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Vigo County Bridge No. 139, Spanning Sugar Creek at Seventy-fourth Place, Terre Haute, Vigo County, IN
Photo Caption Pages
Spanning Sugar Creek at Seventy-fourth Place, Terre Haute vicinity, IN
Find maps of Terre Haute, IN
Documentation compiled after 1968.
Survey number HAER IN-83
Significance: Bridge No. 139, over Sugar Creek on 74th Place, the Indiana/Illinois state line is locally significant as an example of early 20th century reinforced concrete bridge design and construction. The work of the Terre Haute engineer, George Grimes, who was well-known for his work in Vigo County, it utilizes known design elements in an aesthetically pleasing manner. The bridge was built as a mutual project between two county councils and a local township, who shared funding responsibilities.
Concrete Arch Bridges
Historic American Engineering Record (Library of Congress)
8. Another environmental view, from the northern bridge approach looking south along 74th Place, through the roadbed. Grain fields which have been harvested can be seen in the background. The bridge's characteristic profile and balustrade are prominent.
9. A photograph, looking southwest, from the sand bar on the east side of the bridge. This image shows the west abutment, including the mold marks which remained from the timber forms. Leaching and cracking are also visible along the arch ring.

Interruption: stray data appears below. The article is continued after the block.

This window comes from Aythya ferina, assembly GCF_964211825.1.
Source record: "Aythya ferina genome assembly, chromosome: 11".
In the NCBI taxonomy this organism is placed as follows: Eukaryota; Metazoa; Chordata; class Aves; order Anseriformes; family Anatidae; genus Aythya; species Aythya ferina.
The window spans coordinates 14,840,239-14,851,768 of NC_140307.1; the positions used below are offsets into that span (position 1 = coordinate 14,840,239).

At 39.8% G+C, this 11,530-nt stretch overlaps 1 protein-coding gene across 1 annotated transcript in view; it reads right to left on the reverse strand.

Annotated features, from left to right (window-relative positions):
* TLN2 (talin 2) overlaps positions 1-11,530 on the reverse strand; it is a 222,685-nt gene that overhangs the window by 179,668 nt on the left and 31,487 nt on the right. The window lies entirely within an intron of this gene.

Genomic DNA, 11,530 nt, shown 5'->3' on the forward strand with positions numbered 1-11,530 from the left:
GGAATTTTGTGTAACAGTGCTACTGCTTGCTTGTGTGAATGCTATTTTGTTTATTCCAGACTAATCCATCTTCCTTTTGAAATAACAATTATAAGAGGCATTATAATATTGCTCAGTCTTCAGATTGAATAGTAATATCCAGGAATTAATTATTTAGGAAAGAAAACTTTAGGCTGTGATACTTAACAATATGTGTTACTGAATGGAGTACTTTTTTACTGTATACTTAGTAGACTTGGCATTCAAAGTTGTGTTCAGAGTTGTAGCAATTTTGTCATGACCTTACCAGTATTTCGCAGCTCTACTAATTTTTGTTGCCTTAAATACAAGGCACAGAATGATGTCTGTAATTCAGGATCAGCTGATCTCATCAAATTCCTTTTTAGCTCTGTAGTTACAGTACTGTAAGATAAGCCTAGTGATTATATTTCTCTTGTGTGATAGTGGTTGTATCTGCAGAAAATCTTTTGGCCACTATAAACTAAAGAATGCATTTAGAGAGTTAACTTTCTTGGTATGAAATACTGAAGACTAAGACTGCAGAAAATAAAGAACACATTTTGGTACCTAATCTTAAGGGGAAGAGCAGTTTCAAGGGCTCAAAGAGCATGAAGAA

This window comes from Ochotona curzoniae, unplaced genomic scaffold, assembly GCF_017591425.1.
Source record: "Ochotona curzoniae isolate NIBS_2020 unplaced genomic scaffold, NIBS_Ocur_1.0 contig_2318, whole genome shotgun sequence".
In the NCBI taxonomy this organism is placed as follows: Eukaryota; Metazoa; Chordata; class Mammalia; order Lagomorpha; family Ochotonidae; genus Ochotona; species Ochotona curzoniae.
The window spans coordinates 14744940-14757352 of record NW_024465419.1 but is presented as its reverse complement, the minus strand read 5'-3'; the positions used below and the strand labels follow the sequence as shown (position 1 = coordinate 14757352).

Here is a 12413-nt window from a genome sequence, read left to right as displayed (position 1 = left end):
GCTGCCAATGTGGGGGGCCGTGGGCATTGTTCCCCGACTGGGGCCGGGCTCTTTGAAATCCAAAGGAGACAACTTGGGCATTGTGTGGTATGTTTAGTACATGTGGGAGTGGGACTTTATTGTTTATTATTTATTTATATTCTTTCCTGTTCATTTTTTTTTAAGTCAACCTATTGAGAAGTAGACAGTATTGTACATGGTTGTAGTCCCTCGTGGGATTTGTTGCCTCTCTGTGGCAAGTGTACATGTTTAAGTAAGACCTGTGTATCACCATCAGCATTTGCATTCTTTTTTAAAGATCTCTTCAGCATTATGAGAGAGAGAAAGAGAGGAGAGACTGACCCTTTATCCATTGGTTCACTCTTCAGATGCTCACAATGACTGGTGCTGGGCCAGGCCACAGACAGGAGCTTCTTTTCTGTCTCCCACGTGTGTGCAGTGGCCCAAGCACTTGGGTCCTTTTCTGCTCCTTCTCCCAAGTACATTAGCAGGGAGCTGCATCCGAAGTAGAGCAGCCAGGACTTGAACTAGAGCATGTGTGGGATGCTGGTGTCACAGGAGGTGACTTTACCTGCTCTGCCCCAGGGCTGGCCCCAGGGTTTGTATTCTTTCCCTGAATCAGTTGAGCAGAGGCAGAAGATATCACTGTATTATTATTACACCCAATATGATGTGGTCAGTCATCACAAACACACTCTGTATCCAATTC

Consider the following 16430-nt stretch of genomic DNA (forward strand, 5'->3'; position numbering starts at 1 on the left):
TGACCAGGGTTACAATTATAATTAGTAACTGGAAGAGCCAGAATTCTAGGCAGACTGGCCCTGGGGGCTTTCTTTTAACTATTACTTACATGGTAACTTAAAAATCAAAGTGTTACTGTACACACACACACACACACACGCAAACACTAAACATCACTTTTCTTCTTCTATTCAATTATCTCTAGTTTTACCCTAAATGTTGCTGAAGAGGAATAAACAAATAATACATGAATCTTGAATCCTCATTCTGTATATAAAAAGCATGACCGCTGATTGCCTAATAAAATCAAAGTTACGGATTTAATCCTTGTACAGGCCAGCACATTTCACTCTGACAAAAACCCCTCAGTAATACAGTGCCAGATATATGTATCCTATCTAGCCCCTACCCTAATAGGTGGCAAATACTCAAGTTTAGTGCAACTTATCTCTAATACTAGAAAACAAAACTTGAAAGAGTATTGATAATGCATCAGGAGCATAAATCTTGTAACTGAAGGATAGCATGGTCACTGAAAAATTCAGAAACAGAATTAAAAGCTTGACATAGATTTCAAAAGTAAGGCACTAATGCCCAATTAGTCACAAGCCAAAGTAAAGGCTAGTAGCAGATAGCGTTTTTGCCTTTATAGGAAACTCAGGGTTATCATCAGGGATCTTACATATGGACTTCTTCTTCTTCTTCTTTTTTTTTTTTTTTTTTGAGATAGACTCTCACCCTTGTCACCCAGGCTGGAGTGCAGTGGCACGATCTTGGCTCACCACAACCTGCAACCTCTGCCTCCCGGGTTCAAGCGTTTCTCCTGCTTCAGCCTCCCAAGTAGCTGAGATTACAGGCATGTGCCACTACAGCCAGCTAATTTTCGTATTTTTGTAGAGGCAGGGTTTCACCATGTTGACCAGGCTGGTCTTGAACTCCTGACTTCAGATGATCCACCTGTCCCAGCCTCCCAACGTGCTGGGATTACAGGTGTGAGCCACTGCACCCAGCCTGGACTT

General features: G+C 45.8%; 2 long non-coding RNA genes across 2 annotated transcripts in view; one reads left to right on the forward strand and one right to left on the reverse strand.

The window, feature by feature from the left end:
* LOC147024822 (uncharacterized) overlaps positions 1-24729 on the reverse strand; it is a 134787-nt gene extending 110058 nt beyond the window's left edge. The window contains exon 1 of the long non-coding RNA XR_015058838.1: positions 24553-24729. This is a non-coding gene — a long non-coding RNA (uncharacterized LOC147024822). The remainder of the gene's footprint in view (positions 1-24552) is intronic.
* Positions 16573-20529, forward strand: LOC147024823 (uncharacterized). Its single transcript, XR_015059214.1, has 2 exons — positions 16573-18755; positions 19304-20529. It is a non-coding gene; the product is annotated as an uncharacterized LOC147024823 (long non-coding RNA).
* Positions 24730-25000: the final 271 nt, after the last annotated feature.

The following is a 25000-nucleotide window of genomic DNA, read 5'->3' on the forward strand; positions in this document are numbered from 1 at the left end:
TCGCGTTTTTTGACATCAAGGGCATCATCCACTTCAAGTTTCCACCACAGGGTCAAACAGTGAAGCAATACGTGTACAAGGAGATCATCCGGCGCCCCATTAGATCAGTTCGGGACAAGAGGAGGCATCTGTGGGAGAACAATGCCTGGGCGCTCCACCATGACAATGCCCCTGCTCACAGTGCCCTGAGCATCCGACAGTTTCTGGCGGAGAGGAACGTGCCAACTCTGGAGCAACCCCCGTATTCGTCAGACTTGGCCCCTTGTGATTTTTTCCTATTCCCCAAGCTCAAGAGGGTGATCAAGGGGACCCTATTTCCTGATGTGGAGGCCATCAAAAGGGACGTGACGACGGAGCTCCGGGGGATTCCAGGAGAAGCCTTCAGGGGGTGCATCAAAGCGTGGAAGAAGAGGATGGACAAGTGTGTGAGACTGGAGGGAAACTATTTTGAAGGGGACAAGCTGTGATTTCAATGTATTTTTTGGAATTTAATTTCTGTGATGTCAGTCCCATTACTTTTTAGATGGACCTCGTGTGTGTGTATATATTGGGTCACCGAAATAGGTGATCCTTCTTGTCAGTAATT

10. View looking northwest from the sand bar on the east side of the bridge. This photograph of the northeast abutment shows cracks and efflorescence which as developed at the edge of the arch entrados. These effects show the thickness of the arch casting as it is contained by the spandrels and abutment.
11. Looking northwest from the southeast bank. This medium close-up image of the east elevation of the bridge shows that very little camber has developed in these castings in 83 years.
12. A view taken from the southwest bank looking northeast. This medium close-up image of the west facade of the bridge reveals a vertical fault which has developed through the abutment and the balustrade.
13. Looking north, from the southern approach to the bridge. The bridge deck, which is concrete with several patch coats of asphalt (now chiefly gravel and some turf), demonstrates a sharp gradient from the abutment to the bridge center line.
14. This view, looking north east from the southern approach to the bridge, is a detail of the southeast abutment. It shows the sequence of concrete castings which were necessary to achieve the curb, curb coping, the balustrade and its coping. A portion of the original concrete bridge deck is visible.
15. Detail looking west from the bridge roadbed, showing the face of the west parapet and demonstrating the ghosts of the form work. The coping was cast independent of the balusters.
16. A close-up detail, looking northeast of the concrete coping at the southeast corner of the bridge. Beveled curved corner finishing is apparent.
17. A close-up detail, looking east from the northeast corner of the roadbed. This image shows the concrete commemorative inscription which is let into the inside of the eastern balustrade at the north end of the bridge. The name of one of the county commissioners has been chiselled out of the inscription. The parting fault between the parapet and its coping is evident.
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